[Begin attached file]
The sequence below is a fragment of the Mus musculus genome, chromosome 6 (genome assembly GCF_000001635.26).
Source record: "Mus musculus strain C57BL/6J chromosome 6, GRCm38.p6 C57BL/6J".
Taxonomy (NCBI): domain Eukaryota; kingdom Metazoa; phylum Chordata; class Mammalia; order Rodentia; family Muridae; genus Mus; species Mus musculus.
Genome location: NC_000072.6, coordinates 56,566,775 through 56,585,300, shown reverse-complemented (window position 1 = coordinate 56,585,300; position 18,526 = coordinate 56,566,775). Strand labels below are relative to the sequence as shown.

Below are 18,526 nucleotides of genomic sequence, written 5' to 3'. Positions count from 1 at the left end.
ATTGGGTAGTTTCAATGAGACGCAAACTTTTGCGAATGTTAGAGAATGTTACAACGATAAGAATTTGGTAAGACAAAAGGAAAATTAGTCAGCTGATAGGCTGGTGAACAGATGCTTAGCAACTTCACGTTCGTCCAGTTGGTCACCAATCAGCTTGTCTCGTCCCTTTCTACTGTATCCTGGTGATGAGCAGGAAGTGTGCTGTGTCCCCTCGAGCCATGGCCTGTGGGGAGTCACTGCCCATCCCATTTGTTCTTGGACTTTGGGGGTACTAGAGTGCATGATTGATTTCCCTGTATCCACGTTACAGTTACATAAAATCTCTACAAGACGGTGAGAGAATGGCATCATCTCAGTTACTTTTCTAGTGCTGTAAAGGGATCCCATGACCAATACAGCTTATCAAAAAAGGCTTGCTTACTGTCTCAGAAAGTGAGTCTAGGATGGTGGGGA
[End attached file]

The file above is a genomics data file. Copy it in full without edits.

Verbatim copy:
The sequence below is a fragment of the Mus musculus genome, chromosome 6 (genome assembly GCF_000001635.26).
Source record: "Mus musculus strain C57BL/6J chromosome 6, GRCm38.p6 C57BL/6J".
Taxonomy (NCBI): domain Eukaryota; kingdom Metazoa; phylum Chordata; class Mammalia; order Rodentia; family Muridae; genus Mus; species Mus musculus.
Genome location: NC_000072.6, coordinates 56,566,775 through 56,585,300, shown reverse-complemented (window position 1 = coordinate 56,585,300; position 18,526 = coordinate 56,566,775). Strand labels below are relative to the sequence as shown.

Below are 18,526 nucleotides of genomic sequence, written 5' to 3'. Positions count from 1 at the left end.
ATTGGGTAGTTTCAATGAGACGCAAACTTTTGCGAATGTTAGAGAATGTTACAACGATAAGAATTTGGTAAGACAAAAGGAAAATTAGTCAGCTGATAGGCTGGTGAACAGATGCTTAGCAACTTCACGTTCGTCCAGTTGGTCACCAATCAGCTTGTCTCGTCCCTTTCTACTGTATCCTGGTGATGAGCAGGAAGTGTGCTGTGTCCCCTCGAGCCATGGCCTGTGGGGAGTCACTGCCCATCCCATTTGTTCTTGGACTTTGGGGGTACTAGAGTGCATGATTGATTTCCCTGTATCCACGTTACAGTTACATAAAATCTCTACAAGACGGTGAGAGAATGGCATCATCTCAGTTACTTTTCTAGTGCTGTAAAGGGATCCCATGACCAATACAGCTTATCAAAAAAGGCTTGCTTACTGTCTCAGAAAGTGAGTCTAGGATGGTGGGGA